wogma rating: Watch if you have nothing better to do (?)
A tried-and-tested formula laced with mind-numbing efforts. Nothing to write home about.Read more
Edward Dmytryk once said, "In art, the obvious is a sin." Director Atul Kale probably doesn’t understand what it really means. Had that not been the case, Balkadu wouldn’t have seen the light of day. But now that this film is released, and you are in the theater you have no other option but to suffer the fruits of his sins. To put it in even simpler words – Kale falls into that brigade of directors who have no idea of anything, let alone making a film.
Balkadu is an outright propaganda-driven film. Well, this is no big news to you (considering it is the lone reason the film exists) and nothing is flawed about that either. Take any well-made propaganda film for an instance; an intriguing narrative is woven around its one-sided, ideological message. It misleads you without even letting you know about it. And that’s the beauty of writing, something the film’s writers bluntly overlook in every single moment. But does it have at least something to brag about? A big no, unfortunately.
Balkrushna Patil, who left Bombay in his teens to live in a less expensive locality – Nala Sopara, teaches history at an English-medium school that doesn’t look like one. He hears voices of several Indian freedom fighters and political leaders. He sees a psychiatrist to beat this trouble, but one of the voices refuses to go away. All the unbelievable thereby starts happening. The voiceover of late Balasaheb Thackeray helps this underdog overcome his fears and stand against our corrupt system.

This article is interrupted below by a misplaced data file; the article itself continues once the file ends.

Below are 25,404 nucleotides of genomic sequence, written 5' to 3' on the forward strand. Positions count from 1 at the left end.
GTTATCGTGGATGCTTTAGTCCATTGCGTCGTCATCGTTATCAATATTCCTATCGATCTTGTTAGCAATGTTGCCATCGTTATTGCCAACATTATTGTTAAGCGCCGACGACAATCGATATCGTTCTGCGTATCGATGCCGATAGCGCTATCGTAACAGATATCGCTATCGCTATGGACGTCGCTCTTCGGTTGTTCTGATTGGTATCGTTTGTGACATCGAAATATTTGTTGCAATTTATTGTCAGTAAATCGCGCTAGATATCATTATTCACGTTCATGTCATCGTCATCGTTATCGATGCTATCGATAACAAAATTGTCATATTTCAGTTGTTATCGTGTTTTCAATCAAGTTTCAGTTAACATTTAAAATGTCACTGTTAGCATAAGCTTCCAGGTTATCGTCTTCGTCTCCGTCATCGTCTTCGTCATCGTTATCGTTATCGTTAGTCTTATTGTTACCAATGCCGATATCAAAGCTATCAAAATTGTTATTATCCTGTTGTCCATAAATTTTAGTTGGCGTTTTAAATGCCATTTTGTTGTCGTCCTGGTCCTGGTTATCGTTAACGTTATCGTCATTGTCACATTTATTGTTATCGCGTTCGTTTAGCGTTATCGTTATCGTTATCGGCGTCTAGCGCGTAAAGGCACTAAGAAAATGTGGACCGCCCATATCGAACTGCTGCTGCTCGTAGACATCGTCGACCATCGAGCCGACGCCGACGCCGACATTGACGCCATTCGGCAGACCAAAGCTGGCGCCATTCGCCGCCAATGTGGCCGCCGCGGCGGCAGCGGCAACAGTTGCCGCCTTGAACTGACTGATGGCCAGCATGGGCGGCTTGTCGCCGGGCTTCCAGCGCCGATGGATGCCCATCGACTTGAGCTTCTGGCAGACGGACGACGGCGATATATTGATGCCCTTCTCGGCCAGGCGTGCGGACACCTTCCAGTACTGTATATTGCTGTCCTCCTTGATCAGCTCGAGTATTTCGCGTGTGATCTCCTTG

Sounds familiar? Oh yes, it does. The film takes cues heavily from Me Shivajiraje Bhosale Boltoy, or sometimes even Lage Raho Munnabhai. Chhatrapati Shivaji Maharaj and Mahatma Gandhi come alive in the aforesaid, respective films; while here Balasaheb’s voiceover (the only apparent difference) single-handedly guides a common man do the impossible. Balkadu, regrettably, appears to be a ditto copycat of Me Shivajiraje Bhosale Boltoy in many ways the film ends up being ludicrous tough. What annoys me more is that Kale is seldom bothered with putting any effort to recite the same story a little differently.
The makers definitely seemed to be in the mood of making things more impactful than meaningful. Okay, one can excuse logic for the sake of story. This film, however, has none. Just like Balasaheb’s stiff but rib-tickling words, the film boasts some really powerful dialogues at times. He was considered as the man who says what he thought and does what he says. Being based on his ideologies, the film’s story (if there’s any) could have at least acted in a similar way. The outcome is rather otherwise. Because the words need the backing of action, right? Yet I have to admit this, well-timed (although excessively used) comedy is the only saving grace of this haplessly mediocre film. Irrespective of whether you agree or disagree with the portrayal of pro-Marathi agenda in Balkadu.
The camerawork is something you can’t forgive anytime soon. This film is about Bombay and it fails to capture the core elements that truly define the city. It instead focuses on pointless things, just as the film’s editing or production do.
I feel, I was needlessly harsh about Umesh Kamat’s casting after seeing Balkadu’s trailer. Yes; he does go a little over-the-top, yet he manages a decent job.
Balkadu has everything that can be termed as superficial; even so most of the theatre was laughing, clapping or whistling at regular intervals. This reminds me of Singham. Audiences always go gaga about underdogs shaking the system. If you root for such underdogs or stand by Balasaheb’s philosophy, chances are high that you already love the film.
This review is by guest reviewer Abhishek Gosavi. Just another cinephile who tweets as @bombaybug.
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